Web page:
Honeycomb housing

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In "honeycomb housing" small courtyard neighbourhoods of 5 to 16 cluster houses form cul-de-sac communities of 42 houses or less, which in turn form part of a larger neighbourhood of up to 300 houses.[1] The honeycomb concept was first introduced in Malaysia as an alternative to terrace houses and the predominantly rectilinear form of residential layouts. It seeks to offer a community lifestyle that many Malaysians used to enjoy in their childhood but in an urban setting.[2]

plan of a small courtyard neighbourhood.
A small courtyard neighbourhood.
a cul-de-sac neighbourhood composed from three connected courtyards
A cul-de-sac community composed from three connected courtyards.
a honeycomb neighbourhood
A honeycomb neighbourhood.

It can also be described as a new form of cul-de-sac layout.

From Cul-de-sac to Honeycomb[edit]

from cul-de-sac to honeycomb.
The residential blocks are divided into 2, 3, 4 or 6, creating duplex, triplex, quadruplex or sextuplex units.
Layout of hillside Honeycomb housing project in Nong Chik, Johor Bahru.
Honeycomb Layout Plan.
Bird's eye view of Honeycomb cul-de-sac
Bird's eye view of a Honeycomb cul-de-sac.
Perspective of quadruplex honeycomb house
Perspective of quadruplex honeycomb house.
Perspective of sextuplex honeycomb house
Perspective of sextuplex honeycomb house.

Cul-de-sacs are popular: they are perceived as being safer, more exclusive and neighbourly. According to one study, between the ‘grid’, ‘loops’ and cul-de-sacs, the latter were the most popular.[3] However, in developing countries like Malaysia, only the very rich can afford to live in quarter-acre single-family houses located in a cul-de-sac. The Honeycomb concept was a response to two questions:

• How can the cul-de-sac be made affordable for more people and for the environment?

• Is it possible to have cul-de-sacs without sprawl?

First, the cul-de-sac is made bigger so as to fit in a public green area in the middle in order to meet local planning regulations that require 10% of any residential development to be open space. Then an interlocking arrangement of cul-de-sacs is created such that each building lot would face two or three cul-de-sacs. If the buildings in this layout were detached houses, they would be priced in the top range of the market. But instead, the buildings are divided into 2, 3, 4 or 6, creating duplex, triplex, quadruplex or sextuplex units.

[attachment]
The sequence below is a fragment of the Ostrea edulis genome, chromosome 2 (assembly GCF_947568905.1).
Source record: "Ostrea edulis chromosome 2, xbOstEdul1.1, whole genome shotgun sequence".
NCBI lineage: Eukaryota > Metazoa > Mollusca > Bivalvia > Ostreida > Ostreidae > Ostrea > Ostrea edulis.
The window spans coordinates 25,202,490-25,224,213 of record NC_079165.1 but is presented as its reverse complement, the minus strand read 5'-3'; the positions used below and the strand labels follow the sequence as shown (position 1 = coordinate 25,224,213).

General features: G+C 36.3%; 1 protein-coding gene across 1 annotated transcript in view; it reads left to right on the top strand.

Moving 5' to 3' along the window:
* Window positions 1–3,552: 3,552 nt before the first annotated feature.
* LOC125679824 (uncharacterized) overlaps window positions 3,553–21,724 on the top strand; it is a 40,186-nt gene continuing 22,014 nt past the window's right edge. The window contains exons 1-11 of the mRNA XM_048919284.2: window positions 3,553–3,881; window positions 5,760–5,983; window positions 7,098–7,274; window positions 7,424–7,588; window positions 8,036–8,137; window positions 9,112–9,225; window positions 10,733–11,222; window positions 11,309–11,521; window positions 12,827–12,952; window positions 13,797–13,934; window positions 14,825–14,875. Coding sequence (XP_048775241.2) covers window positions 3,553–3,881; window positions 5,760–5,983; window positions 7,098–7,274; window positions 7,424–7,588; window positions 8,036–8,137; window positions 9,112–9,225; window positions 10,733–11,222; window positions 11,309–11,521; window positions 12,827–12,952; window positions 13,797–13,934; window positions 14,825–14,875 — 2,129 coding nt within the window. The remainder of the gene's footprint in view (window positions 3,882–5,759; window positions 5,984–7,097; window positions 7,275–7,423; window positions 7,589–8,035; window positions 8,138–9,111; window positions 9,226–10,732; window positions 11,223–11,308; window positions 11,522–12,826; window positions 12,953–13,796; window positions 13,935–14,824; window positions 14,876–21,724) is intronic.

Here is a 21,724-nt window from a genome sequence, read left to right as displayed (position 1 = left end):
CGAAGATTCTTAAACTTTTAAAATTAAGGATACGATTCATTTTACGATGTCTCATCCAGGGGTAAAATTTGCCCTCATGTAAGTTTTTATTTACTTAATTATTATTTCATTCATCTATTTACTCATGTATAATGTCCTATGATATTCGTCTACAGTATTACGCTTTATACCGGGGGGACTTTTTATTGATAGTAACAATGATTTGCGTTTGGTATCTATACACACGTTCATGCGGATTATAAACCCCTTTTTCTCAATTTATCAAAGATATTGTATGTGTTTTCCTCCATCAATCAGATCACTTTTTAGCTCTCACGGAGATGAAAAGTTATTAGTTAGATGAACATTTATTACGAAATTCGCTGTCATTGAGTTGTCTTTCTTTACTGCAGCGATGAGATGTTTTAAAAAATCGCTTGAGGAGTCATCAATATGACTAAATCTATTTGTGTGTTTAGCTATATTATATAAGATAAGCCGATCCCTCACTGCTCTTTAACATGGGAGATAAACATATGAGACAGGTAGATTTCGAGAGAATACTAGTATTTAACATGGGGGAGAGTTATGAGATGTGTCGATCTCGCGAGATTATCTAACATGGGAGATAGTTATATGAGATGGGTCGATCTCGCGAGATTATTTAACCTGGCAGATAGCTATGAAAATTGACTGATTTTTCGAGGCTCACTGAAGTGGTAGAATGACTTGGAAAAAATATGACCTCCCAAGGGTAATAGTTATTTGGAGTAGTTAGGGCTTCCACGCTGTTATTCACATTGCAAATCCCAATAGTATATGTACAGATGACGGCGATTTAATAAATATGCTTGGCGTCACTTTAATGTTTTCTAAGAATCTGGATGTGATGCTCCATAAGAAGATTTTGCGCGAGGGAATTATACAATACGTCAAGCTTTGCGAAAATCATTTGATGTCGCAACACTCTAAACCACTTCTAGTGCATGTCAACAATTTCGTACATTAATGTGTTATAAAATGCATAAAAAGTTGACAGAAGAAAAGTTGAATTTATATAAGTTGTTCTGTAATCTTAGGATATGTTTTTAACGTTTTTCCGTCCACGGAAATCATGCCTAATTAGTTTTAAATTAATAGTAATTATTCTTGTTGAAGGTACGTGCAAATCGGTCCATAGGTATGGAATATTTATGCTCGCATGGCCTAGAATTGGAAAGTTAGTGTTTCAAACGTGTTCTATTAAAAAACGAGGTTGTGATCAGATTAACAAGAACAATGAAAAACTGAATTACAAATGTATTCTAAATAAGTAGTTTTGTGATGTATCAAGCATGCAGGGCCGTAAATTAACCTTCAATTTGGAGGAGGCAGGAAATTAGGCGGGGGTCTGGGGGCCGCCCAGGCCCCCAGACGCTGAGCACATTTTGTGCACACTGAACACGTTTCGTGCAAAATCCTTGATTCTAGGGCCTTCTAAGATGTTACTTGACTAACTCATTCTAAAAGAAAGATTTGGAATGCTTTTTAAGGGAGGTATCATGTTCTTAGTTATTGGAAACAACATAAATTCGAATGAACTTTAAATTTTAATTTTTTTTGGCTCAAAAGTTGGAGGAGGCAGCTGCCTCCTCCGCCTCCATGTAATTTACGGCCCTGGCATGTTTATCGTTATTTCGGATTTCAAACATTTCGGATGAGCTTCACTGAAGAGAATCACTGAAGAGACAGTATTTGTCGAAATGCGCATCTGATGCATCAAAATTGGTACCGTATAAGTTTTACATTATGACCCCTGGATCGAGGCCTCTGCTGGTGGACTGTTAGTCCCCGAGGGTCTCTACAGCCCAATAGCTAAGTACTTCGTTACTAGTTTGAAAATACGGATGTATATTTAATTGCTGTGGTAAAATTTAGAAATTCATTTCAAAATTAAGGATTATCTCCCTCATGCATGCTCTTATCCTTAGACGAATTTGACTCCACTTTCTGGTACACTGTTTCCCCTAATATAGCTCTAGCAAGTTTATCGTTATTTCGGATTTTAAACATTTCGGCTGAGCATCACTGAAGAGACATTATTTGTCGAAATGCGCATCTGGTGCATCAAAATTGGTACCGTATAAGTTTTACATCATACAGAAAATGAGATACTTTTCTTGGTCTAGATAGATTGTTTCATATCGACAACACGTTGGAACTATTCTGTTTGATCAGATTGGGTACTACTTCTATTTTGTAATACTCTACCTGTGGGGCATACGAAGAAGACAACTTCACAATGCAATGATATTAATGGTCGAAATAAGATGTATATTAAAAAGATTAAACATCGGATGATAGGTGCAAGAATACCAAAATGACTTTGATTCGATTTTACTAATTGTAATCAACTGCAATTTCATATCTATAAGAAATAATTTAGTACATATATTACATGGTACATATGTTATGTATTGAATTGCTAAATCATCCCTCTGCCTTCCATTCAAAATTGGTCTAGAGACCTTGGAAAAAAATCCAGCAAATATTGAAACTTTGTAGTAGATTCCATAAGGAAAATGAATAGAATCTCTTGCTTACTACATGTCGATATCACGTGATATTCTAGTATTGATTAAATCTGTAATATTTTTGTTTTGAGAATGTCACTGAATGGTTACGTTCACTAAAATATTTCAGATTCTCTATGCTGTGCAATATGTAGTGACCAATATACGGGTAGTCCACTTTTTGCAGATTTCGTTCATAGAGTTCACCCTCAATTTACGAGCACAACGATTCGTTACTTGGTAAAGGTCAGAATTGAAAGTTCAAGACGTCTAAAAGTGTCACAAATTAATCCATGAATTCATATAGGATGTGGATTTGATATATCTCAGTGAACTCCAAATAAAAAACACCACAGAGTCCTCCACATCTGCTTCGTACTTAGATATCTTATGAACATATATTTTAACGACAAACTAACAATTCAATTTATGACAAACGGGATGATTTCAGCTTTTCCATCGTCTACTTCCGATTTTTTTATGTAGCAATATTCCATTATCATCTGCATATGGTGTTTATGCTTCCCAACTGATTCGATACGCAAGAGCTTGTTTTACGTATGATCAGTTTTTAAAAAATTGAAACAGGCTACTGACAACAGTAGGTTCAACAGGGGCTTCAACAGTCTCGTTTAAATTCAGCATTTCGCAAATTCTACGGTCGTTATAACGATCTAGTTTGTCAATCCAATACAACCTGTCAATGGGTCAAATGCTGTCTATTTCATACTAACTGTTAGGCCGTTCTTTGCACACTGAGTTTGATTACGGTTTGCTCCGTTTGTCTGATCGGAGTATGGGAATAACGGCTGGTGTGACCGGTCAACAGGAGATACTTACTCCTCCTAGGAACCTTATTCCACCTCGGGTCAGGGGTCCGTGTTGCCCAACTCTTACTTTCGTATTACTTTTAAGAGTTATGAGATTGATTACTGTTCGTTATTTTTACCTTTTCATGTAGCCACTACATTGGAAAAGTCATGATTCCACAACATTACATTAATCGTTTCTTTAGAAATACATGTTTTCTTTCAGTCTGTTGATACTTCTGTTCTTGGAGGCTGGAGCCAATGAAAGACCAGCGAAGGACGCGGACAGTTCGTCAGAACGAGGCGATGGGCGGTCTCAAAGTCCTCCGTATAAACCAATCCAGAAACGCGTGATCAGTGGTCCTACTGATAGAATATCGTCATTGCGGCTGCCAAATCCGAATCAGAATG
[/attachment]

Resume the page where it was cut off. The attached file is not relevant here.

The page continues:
As the buildings are divided, the land area and the built-up area become smaller; the number of units in the layout and the density of the development go up to rival that obtained in terrace house developments. In this way, the housing units become less expensive. Yet each house still retains a public access. The size and shape of the external environment are not changed – only now more units share it[4]!

Since houses are built around a small park with plentiful shady trees, this communal garden is easily accessible to all in the cul-de-sac, allowing it to act as a social focus that can encourage social interaction and neighborly spirit.[5][6]

The courtyard area is a "defensible space" as well, as it acts naturally to reduce crime in the sense that strangers are quickly spotted. The short winding roads put a stop to speeding traffic, and certain to dissuade snatch thieves on motorcycles - therefore becoming safe for children, pedestrians and cyclists.[7]

Apart from the social advantages, it is also claimed that compared to the terrace house layout, the honeycomb layout uses land efficiently and offers savings in the cost of infrastructure.[8]

The honeycomb Layout may be said to be inspired from the geometrical design of Islamic tiles and the structure of beehives. Introduced by Kuala Lumpur-based architect Mazlin Ghazali, it has received a patent in Australia [9]

Honeycomb Housing projects under construction[edit]